From an architectural perspective, there’s a lot of work to do there, just to get started. We don’t need to worry anyone about where this is going as yet – but it should be clear that it does need to be done, and fast, if we’re to have any chance of getting out of this collective mess.

As I hope you can see, I’m doing what I can in this, towards creating a true architecture of responsibility. Yet I certainly don’t claim to have ‘all the answers’; in fact I’d barely claim to have more than a small proportion of the questions. :-) But there ’tis: over to you, perhaps? Comments/suggestions, anyone?

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Posted in Business, Enterprise architecture, Futures, Power and responsibility, Society
4 comments on “An architecture of responsibility
  1. Jan van Til says:

    Tom,

    Interesting… an architecture of responsibility!

    Please find my (further) thoughts at http://hjvantil.amplify.com/2011/03/12/an-architecture-of-be-having/

    Jan
    .

  2. The difference between possession and responsibility is neither just a behavioural difference nor just a deontic one, but also an ontological one. In your example of the aboriginals and anglos, the concept of land contained in the question “who owns this land?” is a radical departure from any concept of land that might have existed before the anglos arrived. Challenging the ethic of possession also entails challenging the ontology of things-available-to-be-possessed.

  3. Tom G says:

    Hi Jan – as on your comment to the previous post, I’ve now replied on your blog. Many thanks!

  4. Tom G says:

    Richard – yes, you’re right, the key to this is as much if not more in ontology than in ethics. The two domains are intertwined, of course, but in this case the ethics of possession are very much driven by the notion of ‘right’ to possess, which comes from the ontology of ‘things-available-to-be-possessed’.

    As I understand it, in a true responsibility-economy the list of ‘things-available-to-be-possessed’ is empty: nothing can be classed as a ‘possession’. Yet precisely because nothing can be classed as an exclusive possession, social structures and practical realities would end up delivering something that in practice will usually look and work much like present-day possession, except that it does not suffer from the arbitrary constraints and blockages and ineffective management of resources that are inherent in a possession-based economy. In effect, we ‘own’ something because we use it in some demonstrable way. (Note that ‘sentimental value’ and the like is explicitly a form of ‘use’ – which fact addresses the very real factor of emotional-attachment that underpins so much of present-day near-obsessive possessiveness. What it doesn’t do is assign automatic primacy to that toddler-age emotion, but instead places that ownership in the broader context of shared use of shared resources.) The point is that the use-based ownership is both for the self, and with respect to and/or on behalf of others, either in the present or elsewhen: it does not exist as a ‘right’ without connection to the social context that underpins that so-called ‘right’.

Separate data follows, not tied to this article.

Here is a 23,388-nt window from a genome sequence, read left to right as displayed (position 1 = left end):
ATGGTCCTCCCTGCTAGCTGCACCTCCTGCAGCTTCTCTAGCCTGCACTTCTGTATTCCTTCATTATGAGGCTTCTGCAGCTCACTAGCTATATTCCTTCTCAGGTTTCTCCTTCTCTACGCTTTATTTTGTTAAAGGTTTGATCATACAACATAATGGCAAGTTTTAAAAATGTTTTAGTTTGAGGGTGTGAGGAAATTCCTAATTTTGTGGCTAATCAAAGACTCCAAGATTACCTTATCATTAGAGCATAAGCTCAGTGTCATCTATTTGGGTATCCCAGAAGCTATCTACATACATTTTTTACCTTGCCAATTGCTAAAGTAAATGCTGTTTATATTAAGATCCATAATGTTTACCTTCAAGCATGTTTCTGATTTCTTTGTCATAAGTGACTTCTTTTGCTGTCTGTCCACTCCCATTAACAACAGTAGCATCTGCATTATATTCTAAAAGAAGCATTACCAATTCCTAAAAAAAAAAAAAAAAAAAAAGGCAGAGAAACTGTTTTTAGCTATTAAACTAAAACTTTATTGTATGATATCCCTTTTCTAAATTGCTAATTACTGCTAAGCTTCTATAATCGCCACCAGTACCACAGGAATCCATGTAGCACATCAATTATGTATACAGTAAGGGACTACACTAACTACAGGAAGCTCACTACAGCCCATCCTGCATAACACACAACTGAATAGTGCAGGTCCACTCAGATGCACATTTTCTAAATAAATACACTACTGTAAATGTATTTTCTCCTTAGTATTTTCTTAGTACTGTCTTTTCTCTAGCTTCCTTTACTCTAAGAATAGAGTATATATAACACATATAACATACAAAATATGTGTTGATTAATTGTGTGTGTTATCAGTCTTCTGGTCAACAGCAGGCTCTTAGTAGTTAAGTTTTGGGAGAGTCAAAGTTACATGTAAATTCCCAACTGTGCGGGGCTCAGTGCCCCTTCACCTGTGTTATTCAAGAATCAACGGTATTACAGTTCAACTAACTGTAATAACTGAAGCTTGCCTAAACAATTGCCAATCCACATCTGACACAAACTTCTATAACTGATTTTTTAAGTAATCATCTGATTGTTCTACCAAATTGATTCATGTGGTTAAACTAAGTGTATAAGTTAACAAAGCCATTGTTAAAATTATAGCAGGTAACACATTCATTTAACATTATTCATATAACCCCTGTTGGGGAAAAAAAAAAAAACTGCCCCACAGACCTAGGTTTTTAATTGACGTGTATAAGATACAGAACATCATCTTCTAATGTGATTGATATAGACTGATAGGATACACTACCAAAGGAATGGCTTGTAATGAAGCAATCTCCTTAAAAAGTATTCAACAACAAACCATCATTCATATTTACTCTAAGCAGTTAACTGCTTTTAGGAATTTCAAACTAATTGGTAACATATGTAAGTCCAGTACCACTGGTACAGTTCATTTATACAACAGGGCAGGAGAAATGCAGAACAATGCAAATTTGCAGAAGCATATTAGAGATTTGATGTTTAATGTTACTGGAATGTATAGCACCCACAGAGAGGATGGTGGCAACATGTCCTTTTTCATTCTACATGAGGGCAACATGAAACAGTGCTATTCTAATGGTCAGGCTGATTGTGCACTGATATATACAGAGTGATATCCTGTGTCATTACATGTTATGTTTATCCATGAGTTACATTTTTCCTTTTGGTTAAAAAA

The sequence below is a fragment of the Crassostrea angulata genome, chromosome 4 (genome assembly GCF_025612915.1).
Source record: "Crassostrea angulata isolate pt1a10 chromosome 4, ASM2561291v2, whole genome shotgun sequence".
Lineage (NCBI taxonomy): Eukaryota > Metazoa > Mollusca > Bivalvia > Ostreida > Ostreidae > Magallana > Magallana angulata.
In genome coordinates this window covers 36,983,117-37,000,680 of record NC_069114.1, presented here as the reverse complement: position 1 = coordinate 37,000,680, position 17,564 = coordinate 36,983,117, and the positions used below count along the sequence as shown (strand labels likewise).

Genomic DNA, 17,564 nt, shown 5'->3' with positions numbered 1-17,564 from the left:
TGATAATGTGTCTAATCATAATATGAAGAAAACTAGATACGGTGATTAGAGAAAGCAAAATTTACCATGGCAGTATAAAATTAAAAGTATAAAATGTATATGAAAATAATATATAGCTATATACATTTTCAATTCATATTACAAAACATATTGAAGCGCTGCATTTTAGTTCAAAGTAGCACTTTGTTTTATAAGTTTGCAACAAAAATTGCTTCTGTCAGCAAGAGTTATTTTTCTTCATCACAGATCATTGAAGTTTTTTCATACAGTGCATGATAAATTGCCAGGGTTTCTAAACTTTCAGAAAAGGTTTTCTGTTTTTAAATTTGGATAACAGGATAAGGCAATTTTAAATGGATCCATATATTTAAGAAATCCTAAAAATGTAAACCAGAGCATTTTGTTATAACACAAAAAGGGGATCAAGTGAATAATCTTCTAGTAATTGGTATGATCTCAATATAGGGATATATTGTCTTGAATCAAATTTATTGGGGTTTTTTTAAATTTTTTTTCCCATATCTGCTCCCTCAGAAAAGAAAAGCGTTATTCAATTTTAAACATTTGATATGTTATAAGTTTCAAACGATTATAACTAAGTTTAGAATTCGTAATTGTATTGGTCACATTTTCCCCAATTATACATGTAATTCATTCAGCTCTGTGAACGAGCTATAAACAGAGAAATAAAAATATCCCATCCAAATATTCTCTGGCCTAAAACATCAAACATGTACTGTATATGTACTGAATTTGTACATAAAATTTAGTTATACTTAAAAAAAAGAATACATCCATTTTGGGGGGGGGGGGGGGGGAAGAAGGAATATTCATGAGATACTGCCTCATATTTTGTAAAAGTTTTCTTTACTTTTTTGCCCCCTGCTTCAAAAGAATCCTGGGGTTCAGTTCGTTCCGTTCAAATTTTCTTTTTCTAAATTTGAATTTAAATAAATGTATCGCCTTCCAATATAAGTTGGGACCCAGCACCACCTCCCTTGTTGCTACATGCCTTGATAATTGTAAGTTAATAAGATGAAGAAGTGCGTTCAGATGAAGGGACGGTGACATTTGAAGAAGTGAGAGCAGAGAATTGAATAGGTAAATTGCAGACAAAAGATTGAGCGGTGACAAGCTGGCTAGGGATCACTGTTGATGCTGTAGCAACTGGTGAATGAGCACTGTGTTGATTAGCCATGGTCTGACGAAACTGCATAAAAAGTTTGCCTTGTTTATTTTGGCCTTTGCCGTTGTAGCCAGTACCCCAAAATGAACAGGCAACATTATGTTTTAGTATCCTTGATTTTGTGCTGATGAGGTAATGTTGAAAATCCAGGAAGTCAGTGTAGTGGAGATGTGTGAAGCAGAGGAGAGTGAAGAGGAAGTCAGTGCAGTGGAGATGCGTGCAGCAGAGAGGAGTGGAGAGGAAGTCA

In a responsibility-based economy, the only thing that really looks like a personal possession is one’s own self. And even that is actually the outcome of a personal responsibility: the spiritual responsibility (as in psychology rather than religious terms) to identify and maintain a personal sense of meaning and purpose, of self and of relationship with that which is greater than self. More to the point, much of a possession-economy is driven by various attempts to offload that responsibility onto others (aka ‘abuse’) and/or to use external activities or objects as a substitute for that sense of self (such as identification with role – “I am a carpenter” rather than “I work as a carpenter” – or identification with possessions – what Jan van Til describes in his blog-post as the contrast between Being and Having). And since the attempted offload doesn’t actually work, it becomes highly addictive, an ever-more-desperate cycle of consumption – which is ideal for a pyramid-game, of course, but disastrous to the viability of any real-world economy that operates within the constraints of a closed-system.

    Much more to discuss, perhaps, but I’d better stop there! :-)